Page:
The high school’s prin­cip­al, Paul Hirsch, says he ap­pre­ci­ates the En­Corps pro­gram be­cause it helps stu­dents con­nect what they learn in the classroom to their fu­ture ca­reers. “There’s a prom­ise there of build­ing ca­reer skills for these kids,” he says. “Some of the dis­il­lu­sion­ment in an in­ner-city school goes away.”

Lewis un­der­stands all too well the per­ils of grow­ing up poor in a tough neigh­bor­hood. He came of age in the 1970s in the crime-rid­den South Bronx, and as a teen­ager, he was “go­ing nowhere,” he re­counts. A pub­lic school teach­er re­cog­nized that Lewis had a pas­sion for avi­ation and re­com­men­ded that he at­tend a tech­nic­al avi­ation high school in Queens. The move changed the tra­ject­ory of his aca­dem­ic and pro­fes­sion­al life.

There, Lewis learned a trade and set him­self on a ca­reer path. He gradu­ated from high school in 1976 and was hired by an air­line in Miami, earn­ing $20 an hour—not a bad wage, even today, for someone without a col­lege de­gree. His tech­nic­al train­ing and his know-how in math and sci­ence soon led him to Lock­heed Mar­tin. Along the way, he earned a col­lege de­gree and climbed the cor­por­ate lad­der, do­ing well enough that he could af­ford to re­tire in his mid-50s.

This per­son­al ex­per­i­ence, in part, drew him to En­Corps’s mis­sion. “It mirrored the op­por­tun­ity that I got when I was a kid grow­ing up,” he says. Lewis feels strongly that a STEM edu­ca­tion can help dis­ad­vant­aged youths, even if they don’t end up in col­lege. “Any­one com­ing out of high school with that skill set,” he says, “can make a de­cent in­come that you can raise a fam­ily on. You will def­in­itely po­s­i­tion your­self to be­come middle class right there.”

Right now, Lewis is still earn­ing his teach­ing cre­den­tial. He also worked un­paid for about 40 hours at the Hol­ly­wood school, as­sist­ing an ex­per­i­enced teach­er in a civil-en­gin­eer­ing class. Each month, he talks with a ment­or­ing teach­er, ar­ranged by En­Corps, and also meets quarterly with par­ti­cipants who en­rolled in En­Corps at the same time he did.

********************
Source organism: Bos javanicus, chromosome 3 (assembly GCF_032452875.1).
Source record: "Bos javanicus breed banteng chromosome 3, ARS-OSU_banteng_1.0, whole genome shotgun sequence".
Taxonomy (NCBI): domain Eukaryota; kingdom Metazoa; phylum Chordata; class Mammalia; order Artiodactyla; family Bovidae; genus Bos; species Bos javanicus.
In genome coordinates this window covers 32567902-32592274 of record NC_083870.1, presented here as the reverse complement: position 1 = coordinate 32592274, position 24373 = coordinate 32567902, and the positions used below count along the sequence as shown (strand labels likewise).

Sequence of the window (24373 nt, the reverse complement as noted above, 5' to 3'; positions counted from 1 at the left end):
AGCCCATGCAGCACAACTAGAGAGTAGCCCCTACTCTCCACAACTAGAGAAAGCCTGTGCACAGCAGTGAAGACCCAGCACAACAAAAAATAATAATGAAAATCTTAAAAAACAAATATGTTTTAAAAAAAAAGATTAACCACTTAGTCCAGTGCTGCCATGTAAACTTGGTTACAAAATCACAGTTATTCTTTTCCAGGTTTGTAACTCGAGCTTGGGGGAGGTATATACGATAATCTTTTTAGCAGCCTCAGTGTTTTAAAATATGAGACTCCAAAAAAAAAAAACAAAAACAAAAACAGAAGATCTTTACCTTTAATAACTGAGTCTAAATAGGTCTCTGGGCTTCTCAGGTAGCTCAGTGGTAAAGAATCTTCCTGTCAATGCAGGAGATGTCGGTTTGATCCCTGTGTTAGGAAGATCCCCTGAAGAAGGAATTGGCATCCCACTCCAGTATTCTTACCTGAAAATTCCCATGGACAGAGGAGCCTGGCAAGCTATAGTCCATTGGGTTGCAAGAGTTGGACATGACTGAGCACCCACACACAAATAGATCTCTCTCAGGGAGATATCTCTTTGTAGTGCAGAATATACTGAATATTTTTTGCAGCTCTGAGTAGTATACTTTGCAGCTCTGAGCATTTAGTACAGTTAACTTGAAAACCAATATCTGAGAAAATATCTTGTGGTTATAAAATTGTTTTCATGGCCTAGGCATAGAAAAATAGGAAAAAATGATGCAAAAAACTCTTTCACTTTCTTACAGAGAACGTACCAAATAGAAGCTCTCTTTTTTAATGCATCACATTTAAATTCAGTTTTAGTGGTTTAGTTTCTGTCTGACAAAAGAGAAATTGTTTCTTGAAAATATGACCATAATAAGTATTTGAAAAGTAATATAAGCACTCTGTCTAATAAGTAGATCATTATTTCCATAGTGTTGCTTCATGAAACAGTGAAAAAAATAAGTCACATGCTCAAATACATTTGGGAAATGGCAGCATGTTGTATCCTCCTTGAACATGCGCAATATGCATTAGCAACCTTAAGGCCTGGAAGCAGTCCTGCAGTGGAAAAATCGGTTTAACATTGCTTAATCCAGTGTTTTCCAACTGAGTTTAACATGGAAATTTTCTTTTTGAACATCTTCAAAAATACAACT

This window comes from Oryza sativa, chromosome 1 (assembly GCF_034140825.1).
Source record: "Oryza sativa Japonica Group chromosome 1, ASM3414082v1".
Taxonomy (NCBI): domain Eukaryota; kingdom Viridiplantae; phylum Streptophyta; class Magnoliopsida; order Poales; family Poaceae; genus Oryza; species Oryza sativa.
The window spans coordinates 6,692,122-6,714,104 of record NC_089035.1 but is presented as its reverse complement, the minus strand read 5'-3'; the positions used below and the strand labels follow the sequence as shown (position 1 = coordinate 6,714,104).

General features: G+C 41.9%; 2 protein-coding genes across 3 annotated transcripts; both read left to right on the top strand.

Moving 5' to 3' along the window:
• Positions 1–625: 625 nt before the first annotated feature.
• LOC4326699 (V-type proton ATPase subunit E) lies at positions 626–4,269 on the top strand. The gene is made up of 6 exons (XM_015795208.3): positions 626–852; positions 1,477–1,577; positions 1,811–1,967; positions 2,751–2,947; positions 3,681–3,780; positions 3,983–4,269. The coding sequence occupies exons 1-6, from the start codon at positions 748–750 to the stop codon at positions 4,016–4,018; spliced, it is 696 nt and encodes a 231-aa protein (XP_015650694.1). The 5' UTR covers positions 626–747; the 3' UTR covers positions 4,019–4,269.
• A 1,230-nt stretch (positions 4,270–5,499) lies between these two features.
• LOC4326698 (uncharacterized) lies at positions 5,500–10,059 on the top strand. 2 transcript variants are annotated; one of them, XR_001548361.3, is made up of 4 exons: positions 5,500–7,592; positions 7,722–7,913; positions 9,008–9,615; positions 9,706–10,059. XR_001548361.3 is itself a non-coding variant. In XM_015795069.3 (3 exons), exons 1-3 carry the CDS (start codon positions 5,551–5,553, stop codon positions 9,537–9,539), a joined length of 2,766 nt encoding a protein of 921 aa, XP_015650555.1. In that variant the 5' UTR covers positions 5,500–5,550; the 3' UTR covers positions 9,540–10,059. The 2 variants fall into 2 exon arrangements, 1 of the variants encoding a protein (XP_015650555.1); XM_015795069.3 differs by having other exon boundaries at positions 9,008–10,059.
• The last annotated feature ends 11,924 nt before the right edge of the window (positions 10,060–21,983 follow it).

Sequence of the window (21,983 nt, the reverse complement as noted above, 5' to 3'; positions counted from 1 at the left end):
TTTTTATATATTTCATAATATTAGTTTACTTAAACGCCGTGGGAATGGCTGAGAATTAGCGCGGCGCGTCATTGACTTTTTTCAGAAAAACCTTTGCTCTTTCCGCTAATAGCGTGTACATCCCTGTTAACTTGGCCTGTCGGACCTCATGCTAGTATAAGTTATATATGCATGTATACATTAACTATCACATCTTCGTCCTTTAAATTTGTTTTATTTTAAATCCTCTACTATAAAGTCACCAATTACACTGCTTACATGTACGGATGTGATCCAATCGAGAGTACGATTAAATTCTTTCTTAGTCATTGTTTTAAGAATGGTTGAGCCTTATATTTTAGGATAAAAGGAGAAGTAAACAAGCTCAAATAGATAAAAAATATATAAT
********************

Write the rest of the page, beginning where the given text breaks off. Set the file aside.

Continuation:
The or­gan­iz­a­tion’s goal is not only to lure ex­per­i­enced work­ers from in­dustry in­to pub­lic schools but also to ease Cali­for­nia’s grow­ing short­age of teach­ers. The state, by En­Corps’s es­tim­ate, will need an ad­di­tion­al 33,000 math and sci­ence teach­ers by 2025. “Not enough STEM ma­jors go in­to teach­ing,” Wil­cox la­ments. “The whole cul­ture of teach­ing gets a bad rap.”

Since 2007, En­Corps has trained about 85 people who have be­come full-time teach­ers—not bad for a small non­profit that op­er­ates on an an­nu­al budget of less than $1 mil­lion, with just three staff mem­bers who work from home. An­oth­er 60 people are go­ing through the cre­den­tial­ing pro­cess, and 72 more have signed up to start next fall. The train­ing typ­ic­ally takes about two years from start to fin­ish.

The pro­gram is per­fect, Wil­cox says, for re­tir­ees such as Lewis who have already made enough money not to mind the low salar­ies for a start­ing teach­er in Cali­for­nia, typ­ic­ally $48,000 to $55,000 a year. Once he’s fin­ished at UCLA, Lewis hopes to teach three days a week—to leave time for golf—at the Hol­ly­wood school, where he and the prin­cip­al have dis­cussed start­ing a pro­gram in aero­naut­ic­al en­gin­eer­ing.

As for the cut in pay he’ll take, Lewis just laughs. “I won’t be mak­ing any­thing com­par­able,” he says, “but it’s not something I’ve really asked about. “¦ This is ba­sic­ally a pas­sion.”